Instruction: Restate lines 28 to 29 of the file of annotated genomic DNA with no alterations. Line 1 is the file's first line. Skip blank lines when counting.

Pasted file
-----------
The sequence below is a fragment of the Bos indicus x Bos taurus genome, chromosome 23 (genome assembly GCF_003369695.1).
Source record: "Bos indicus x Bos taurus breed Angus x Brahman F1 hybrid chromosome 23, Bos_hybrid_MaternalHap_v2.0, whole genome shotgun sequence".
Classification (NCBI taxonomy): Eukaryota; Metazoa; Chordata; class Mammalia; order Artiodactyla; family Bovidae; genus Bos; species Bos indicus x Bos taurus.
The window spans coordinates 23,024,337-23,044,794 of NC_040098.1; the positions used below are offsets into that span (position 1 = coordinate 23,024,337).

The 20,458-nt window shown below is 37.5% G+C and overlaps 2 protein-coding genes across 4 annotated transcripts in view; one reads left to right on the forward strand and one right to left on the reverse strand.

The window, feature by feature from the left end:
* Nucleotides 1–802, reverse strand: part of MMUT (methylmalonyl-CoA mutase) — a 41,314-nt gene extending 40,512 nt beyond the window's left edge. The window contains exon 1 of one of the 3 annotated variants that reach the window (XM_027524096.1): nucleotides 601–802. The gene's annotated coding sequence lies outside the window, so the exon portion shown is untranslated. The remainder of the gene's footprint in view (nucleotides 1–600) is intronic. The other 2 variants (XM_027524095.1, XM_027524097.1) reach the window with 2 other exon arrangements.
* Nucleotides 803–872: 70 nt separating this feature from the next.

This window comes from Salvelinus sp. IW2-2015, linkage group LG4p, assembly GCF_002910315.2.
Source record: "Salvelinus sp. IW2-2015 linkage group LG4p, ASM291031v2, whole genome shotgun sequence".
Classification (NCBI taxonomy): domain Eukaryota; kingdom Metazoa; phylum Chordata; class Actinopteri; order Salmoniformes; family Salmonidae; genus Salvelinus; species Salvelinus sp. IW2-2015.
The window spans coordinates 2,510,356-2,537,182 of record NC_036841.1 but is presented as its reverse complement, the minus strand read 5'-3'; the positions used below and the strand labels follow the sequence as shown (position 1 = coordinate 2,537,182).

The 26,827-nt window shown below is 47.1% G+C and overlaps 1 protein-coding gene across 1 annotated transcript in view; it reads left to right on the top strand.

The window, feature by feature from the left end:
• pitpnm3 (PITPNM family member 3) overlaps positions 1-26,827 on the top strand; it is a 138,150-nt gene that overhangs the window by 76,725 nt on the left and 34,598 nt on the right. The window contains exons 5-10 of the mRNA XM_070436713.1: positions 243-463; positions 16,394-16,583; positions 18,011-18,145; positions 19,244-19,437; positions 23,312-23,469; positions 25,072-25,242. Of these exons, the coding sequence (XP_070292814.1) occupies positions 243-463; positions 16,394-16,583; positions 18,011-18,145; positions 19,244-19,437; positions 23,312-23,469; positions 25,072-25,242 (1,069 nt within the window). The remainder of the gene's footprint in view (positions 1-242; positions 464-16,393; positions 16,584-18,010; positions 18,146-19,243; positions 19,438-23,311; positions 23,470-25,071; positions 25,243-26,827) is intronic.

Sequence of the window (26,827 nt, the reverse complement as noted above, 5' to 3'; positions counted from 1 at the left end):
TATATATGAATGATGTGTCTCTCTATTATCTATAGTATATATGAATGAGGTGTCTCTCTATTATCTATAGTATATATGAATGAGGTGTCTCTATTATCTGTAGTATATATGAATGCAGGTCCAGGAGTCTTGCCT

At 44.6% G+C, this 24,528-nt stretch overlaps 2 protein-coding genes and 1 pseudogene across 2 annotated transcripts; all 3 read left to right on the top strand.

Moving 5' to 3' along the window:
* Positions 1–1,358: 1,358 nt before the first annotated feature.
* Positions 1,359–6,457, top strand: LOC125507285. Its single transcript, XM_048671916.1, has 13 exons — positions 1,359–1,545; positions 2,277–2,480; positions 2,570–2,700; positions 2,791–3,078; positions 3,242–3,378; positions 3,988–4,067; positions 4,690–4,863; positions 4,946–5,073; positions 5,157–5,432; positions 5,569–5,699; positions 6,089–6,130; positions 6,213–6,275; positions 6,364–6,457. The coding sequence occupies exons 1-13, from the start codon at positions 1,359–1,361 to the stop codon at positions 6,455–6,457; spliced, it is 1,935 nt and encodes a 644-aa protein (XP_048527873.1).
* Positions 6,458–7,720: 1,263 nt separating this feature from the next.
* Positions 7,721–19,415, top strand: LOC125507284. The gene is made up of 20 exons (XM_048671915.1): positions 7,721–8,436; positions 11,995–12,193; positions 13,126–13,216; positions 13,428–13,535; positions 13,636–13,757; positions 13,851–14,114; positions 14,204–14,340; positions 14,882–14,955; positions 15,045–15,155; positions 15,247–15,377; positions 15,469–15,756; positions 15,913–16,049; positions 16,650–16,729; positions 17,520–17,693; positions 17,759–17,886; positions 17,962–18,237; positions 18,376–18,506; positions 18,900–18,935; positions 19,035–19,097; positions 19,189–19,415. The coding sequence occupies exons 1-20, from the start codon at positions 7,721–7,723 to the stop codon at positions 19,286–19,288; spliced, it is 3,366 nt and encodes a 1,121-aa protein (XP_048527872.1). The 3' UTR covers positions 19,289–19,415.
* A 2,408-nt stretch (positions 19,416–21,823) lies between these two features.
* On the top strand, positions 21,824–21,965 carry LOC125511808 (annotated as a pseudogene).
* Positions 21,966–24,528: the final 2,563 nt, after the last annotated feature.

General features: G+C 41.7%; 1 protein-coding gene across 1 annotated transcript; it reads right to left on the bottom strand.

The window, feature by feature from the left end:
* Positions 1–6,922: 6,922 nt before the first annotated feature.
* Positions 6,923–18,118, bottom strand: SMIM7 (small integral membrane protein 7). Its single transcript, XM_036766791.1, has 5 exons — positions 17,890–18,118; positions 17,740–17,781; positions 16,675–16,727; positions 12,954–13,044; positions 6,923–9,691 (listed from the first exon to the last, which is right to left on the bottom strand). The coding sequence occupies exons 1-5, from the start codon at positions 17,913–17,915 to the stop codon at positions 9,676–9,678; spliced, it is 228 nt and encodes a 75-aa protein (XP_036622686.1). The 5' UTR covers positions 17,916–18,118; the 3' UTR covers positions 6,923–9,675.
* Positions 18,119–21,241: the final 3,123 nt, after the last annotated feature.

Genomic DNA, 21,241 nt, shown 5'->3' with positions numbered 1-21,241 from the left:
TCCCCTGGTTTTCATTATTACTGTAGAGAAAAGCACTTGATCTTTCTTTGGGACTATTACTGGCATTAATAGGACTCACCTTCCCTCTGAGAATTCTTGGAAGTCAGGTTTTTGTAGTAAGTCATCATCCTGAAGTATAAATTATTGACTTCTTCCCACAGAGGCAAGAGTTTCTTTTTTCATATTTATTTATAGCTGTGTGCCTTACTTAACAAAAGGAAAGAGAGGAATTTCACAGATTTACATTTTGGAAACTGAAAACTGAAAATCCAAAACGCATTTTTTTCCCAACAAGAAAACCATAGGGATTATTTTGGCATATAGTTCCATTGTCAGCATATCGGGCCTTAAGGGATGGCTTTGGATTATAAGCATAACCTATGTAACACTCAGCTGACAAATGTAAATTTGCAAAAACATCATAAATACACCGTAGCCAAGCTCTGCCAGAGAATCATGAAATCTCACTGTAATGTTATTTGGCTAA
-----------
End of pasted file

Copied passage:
The window, feature by feature from the left end:
* Positions 1–6,922: 6,922 nt before the first annotated feature.